New Orleans to host ‘Great Irish Famine’ events

New Orleans has been chosen by the Irish government as the 2014 host city for events commemorating “An Gorta Mór” (Irish for “The Great Hunger”), known popularly as the Irish Famine.

Since 2009, the goal of the annual observance has been to keep the memory of the Irish Famine alive and pay tribute to the outstanding accomplishments of Irish men, women and children who left their homeland to escape starvation and illness.

Activities will include:

Friday, Nov. 7

• A Tulane University-sponored symposium, entitled “Ireland and New Orleans: From the Famine to Katrina – Stories of Recovery,” will take place at St. Alphonsus Church, 2025 Constance St. The symposium will feature the following speakers and topics:

10 a.m.: Caroilin Callery and Sean Tenner: “Lessons from the Great Famine: Education, Public Policy and Issues of Hunger in the World Today.”

11 a.m.: Richard Campanella: “Where was the Irish Channel? Irish Residential Settlement Patterns in the Nineteenth-Century Ethnic Geography of New Orleans.”

1 p.m.: Terrence Fitzmorris: “‘The departed do not live in memory forever’: Irish Involvement in the Civil War.”

2 p.m.: Ciara Breathnach: “Being Framed: Photographic Evidence of the Enduring Impact of the Famine in the West of Ireland.”

3 p.m.: Christine Kinealy: “The Kindness of Strangers: Charity and the Great Hunger in Ireland.”

4 p.m.: Keynote address by Heather Humphreys, Ireland’s Minister for Arts, Heritage and the Gaeltacht (the latter the term for areas in which Irish is the primary language spoken in the home).

4:30 p.m.: Closing reception for the symposium.

• Also on Nov. 7, from 6 to 9 p.m., the Irish Cultural Museum of New Orleans, 933 Conti St., will debut “An Gorta Mór: The Great Hunger,” a free exhibit exploring the causes and consequences of the Great Irish Potato Famine. Funded by the Emigrant Support Programme of Ireland, the exhibit also will tell the story of famine refugees who poured into New Orleans during one of the worst disasters in history. The night will include a juried art exhibit on the theme of hunger. The first annual “Lace Curtain Night” street celebration, featuring live music and food, will be held in conjunction with the exhibit in the 900 block of Conti Street. Food wristbands can be purchased at www.icmnola.com or at the gate on the night of the event. Proceeds will benefit Lantern Light, a ministry of the Presentation Sisters that provides food and assistance to the poor and homeless of New Orleans.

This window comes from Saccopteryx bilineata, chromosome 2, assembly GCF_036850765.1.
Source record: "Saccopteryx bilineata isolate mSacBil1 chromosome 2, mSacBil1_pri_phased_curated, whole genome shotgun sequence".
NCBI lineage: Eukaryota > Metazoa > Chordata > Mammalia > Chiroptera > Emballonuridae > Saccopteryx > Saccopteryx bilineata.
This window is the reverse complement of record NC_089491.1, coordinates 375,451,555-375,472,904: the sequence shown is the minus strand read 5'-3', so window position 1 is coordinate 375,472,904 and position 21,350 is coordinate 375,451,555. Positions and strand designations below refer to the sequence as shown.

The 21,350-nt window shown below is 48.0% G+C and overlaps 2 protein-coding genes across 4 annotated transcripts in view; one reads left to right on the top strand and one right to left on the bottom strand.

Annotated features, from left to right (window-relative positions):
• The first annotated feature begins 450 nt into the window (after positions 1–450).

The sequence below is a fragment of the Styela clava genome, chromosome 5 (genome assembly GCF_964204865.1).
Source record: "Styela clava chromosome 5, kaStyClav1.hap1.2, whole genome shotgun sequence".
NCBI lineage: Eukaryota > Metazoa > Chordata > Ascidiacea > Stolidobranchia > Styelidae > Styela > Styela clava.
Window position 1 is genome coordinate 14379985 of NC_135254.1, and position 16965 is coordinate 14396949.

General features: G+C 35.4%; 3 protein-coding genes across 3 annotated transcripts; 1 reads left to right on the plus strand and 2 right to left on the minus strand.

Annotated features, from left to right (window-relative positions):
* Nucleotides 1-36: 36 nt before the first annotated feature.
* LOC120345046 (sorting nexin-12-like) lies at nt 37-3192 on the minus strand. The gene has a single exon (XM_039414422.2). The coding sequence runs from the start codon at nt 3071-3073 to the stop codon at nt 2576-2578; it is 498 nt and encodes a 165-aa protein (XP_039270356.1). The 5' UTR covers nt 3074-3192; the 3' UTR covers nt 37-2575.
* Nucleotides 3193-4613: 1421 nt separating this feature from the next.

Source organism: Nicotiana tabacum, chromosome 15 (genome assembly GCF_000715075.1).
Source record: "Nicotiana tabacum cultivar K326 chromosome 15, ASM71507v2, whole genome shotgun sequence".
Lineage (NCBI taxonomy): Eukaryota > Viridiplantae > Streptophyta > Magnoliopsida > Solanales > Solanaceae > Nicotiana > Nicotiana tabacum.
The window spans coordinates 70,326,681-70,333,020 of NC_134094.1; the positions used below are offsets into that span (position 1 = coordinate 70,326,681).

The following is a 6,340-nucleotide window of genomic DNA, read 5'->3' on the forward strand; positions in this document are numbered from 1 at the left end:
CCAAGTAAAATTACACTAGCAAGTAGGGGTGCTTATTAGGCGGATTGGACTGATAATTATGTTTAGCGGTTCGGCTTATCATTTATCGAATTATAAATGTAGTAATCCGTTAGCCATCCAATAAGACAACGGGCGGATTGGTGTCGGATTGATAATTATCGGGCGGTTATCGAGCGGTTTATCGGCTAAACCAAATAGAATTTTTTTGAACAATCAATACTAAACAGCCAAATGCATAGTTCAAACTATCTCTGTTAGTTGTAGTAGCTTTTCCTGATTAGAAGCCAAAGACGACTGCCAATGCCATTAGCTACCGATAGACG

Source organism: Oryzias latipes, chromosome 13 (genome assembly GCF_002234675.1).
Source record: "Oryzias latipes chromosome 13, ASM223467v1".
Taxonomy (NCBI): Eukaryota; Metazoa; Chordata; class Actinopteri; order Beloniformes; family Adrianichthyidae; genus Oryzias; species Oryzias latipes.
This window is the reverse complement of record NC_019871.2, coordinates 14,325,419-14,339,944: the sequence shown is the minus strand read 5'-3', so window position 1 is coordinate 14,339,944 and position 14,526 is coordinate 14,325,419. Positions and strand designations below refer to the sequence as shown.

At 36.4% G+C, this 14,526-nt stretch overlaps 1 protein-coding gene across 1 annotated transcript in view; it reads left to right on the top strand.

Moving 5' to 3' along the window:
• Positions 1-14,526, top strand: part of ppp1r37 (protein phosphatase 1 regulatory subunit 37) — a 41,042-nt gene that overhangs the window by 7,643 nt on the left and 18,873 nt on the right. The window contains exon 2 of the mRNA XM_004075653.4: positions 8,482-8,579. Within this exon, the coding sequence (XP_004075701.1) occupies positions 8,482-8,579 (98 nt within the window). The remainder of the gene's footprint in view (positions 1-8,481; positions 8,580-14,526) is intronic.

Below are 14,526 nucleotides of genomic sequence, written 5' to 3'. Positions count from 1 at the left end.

Saturday, Nov. 8

• Kingsley House, 1600 Constance St., will host “Irish Fest,” a new festival celebrating all aspects of Irish culture. The festival kicks off at 8 a.m. with a 5K walk and includes a ceili (Irish folk dancing), traditional music sessions, Irish cooking demonstrations and food vendors, Irish Sports demonstrations and an exhibit on the Great Famine. The Irish Channel Cup Gaelic football tournament, featuring teams from across the United States, will take place in Annunciation Square. Muggivan School of Irish Dance will sponsor a feis, featuring dancers from the entire southern region. Dancers will perform both modern and traditional Irish dances dating back to the 17th century. More information can be found at www.irishfestneworleans.com.

• Walking tours led by Tulane professors will explore why New Orleans is known as “the most Irish city in the South.” Space is limited and pre-registration is required.  There will be no day-of or onsite registration available. To purchase tickets, go to www.irishnetworkneworleans.org.

• “A Celebration of Triumph over Adversity,” a black-tie gala sponsored by Irish Network-New Orleans (IN-NOLA), will take place from 7 to 9 p.m. at Gallier Hall, 545 St. Charles Ave. The event will feature traditional Irish dancing, music and cuisine from area restaurants. To purchase tickets, visit www.innolagala.org.

Sunday, Nov. 9

• The Ancient Order of Hibernians of Louisiana will host a dedication and blessing of the new four-acre Hibernian Memorial Park – and its iconic 7-foot Celtic cross made out of Kilkenny marble – at the site of the historic New Basin Canal on the West End Boulevard neutral ground in Lakeview. The event, which takes place from 1 to 4 p.m., will feature picnic-style food, Irish music and dancing. For more information on the dedication, contact This e-mail address is being protected from spambots. You need JavaScript enabled to view it. . The event is free and open to the public.

The main website for all three days of Great Famine commemorative events is www.ifnola2014.org.
 

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